Sunday, 21 June 2015

Researching the wrong family tree? - refining documentary relationships with an autosomal DNA test

Following on the post Forlorn hope DNA matches I received the following email which I've made anonymous.
"I have done work on my T***d line to the late 1790’s where my 5 x great grandfather was baptized as the illegitimate son of Mary T***d. Her brother Thomas also has descendants."
Can a DNA test confirm/refine/refute the relationship?

I've been struggling with this post. Hopefully someone with a clearer head can help refine the analysis. Here goes.

Assuming two living people, descendants of Mary and Thomas, are of the same generation they would be half-sixth cousins.

Let's consider two mutually exclusive hypotheses, that the two living people are related through a parent of Mary and Thomas T***d as half sixth cousins (H), or that they are not (-H).

The documentary evidence isn't conclusive. It never is.  There could have been bad information, misunderstandings in recording or interpreting the information, or non-paternity events. You can undoubtedly think of more.

Say fourteen generations separate the two living people with all but two being inheritance through a paternal line. If the chance of there being bad information is 2% per generation, a figure typical for NPEs, then using the conservative assumption that uncertainty in the documentation is dominated by the 12 paternal link generations, the chance of at least one piece of false information existing in between is 1- ((1-0.02)^12), or about 23%.

Based on the documentary evidence we have the probability that the two living people are related through a parent of Mary and Thomas T***d  as P(H) = 77%,  and the probability they are not as P(-H) = 23%

Both living suspected T***d  descendants took an AncestryDNA autosomal test and matched at the 5th-8th cousins level. We would like to know the probability of the hypothesis H being true given the DNA evidence, P(H|E), which may be calculated from Bayes Theorem.

P(H|E) = P(E|H)*P(H) / (P(E|H)*P(H) + P(E|-H)*P(-H))

As we already have estimates for P(H) and P(-H) we need estimates for P(E|H), the probability of finding an autosomal DNA match given that the two people tested are related at about the 6th cousin level.

According to Family Tree DNA's figures, on the assumption AncestryDNA's aren't any different, there is typically a less than 2% chance for an autosomal DNA test to match 6th and more distant cousins. So the estimate is P(E|H) = 2%.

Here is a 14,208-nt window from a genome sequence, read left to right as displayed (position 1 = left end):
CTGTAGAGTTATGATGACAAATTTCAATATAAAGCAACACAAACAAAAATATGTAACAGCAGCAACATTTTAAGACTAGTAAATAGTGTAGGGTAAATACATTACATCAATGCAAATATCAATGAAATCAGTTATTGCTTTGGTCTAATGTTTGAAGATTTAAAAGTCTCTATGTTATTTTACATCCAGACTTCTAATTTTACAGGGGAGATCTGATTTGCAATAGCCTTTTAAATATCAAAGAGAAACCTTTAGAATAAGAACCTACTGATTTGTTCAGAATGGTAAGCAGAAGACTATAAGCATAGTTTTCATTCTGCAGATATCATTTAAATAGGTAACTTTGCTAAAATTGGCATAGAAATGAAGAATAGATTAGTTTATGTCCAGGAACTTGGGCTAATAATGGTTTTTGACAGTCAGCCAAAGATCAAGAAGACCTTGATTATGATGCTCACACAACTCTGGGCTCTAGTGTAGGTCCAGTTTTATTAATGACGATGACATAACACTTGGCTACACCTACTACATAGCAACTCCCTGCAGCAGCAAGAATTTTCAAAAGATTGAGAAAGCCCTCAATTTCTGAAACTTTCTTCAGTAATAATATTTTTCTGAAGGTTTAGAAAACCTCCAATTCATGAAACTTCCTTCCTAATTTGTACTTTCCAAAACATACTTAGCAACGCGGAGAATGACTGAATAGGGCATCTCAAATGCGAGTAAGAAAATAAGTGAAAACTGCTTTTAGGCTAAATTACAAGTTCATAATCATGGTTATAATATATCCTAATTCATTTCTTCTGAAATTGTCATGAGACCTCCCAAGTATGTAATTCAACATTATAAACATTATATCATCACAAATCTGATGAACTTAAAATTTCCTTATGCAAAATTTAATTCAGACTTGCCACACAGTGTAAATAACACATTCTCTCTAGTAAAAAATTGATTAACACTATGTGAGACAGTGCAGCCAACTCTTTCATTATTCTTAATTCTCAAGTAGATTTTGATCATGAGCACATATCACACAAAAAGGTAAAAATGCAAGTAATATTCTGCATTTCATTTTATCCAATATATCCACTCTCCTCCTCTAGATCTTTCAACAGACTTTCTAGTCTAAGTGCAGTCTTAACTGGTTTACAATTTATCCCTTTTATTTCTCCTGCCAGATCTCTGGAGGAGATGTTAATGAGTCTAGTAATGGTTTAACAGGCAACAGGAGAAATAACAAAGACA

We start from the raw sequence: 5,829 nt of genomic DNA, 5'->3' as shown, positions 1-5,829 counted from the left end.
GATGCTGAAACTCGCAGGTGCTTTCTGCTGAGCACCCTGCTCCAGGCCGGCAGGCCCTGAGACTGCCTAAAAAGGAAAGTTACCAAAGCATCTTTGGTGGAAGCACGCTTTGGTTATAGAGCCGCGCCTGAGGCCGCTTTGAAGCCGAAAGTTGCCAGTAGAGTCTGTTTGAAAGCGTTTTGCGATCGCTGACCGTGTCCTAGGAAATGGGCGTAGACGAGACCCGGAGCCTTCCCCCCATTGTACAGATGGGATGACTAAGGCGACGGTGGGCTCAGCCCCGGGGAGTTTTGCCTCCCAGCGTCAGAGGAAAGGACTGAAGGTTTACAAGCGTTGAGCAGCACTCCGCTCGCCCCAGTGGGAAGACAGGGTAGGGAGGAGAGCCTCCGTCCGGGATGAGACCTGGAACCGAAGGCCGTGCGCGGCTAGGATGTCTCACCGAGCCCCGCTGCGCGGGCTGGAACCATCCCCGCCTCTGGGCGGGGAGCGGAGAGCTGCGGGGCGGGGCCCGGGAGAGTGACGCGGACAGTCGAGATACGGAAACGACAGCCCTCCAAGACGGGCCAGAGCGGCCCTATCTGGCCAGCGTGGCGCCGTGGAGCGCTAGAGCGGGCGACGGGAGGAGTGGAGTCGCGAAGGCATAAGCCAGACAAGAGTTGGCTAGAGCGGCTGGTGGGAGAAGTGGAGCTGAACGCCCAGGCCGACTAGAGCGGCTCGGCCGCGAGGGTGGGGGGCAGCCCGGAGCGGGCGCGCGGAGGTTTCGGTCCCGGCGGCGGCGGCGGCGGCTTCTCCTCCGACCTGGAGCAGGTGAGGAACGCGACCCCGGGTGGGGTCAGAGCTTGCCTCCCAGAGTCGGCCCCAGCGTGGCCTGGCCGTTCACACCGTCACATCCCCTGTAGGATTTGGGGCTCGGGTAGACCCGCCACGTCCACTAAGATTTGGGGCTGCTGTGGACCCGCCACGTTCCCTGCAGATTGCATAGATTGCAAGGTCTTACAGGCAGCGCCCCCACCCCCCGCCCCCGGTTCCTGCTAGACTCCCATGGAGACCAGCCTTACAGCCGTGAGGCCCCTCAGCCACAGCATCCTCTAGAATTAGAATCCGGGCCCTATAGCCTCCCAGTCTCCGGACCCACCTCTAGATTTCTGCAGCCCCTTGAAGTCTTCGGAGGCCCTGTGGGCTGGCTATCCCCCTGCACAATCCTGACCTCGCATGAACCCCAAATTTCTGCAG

We also need an estimate for P(E|-H), the probability of finding an autosomal DNA match given that the two people tested are not related at about the 6th cousin or closer level.

If P(E|H) = P(E|-H) then P(H|E) = P(H) and the DNA evidence provides no additional information. This would be the case for highly endogamous populations such as Ashkenazi Jews where most people's DNA test shows a relationship at about the sixth cousin or better level.

Only if P(E|H) is greater than P(E|-H) does the DNA evidence improve the confidence in the relationship.

The extreme is the unlikely event that P(E|-H) = 0 when the confidence in the relationship becomes 100%. This would imply no other way the two people tested could share DNA at the 6th cousin or closer level.

The actual value of P(E|-H) should be somewhere in between.

It's not the most credible source but according to a UK Sun article:
"Analysis by AncestryDNA - part of the online family history resource - of birth rates and population figures for the past two centuries suggests that the typical Brit has 193,000 living cousins. These relatives are sixth cousins or closer and share a traceable ancestor born in the last 200 years."
That's a "one in 300 chance that a total stranger is a relative."

[Note: Thanks to Ancestry's Bryony Partridge who subsequently provided a link to their press release, Also acknowledgements to Jamie at Ancestry email support who independently provided the type of non-answer we all hope never to receive.]

A one in 300 chance can be interpreted as P(E|-H) = 0.3333%, which makes no allowance for the limited number of people who've been tested. It should arguably be less as not all real relatives will show evidence of it in their DNA, and arguably more owing to endogamy. Accepting for the time being the one in 300 figure leads, from Bayes equation above, to P(H|E) = 95%.

So the DNA test ups the confidence in the relationship from 77% to 95%. That's very tentative, estimates may be way off.

In his book Proving History Richard Carrier suggests 95% as a benchmark for very probable whereas 77% is below the 80% benchmark for probable.

Is 95% good enough?  That's a judgement call. How many people would buy a ticket on a plane if told there was a 5% chance of it crashing and burning? Consequences colour our perception of probabilities. How important is it to you to perhaps, with 5% probability, proceed to research further the wrong family tree.

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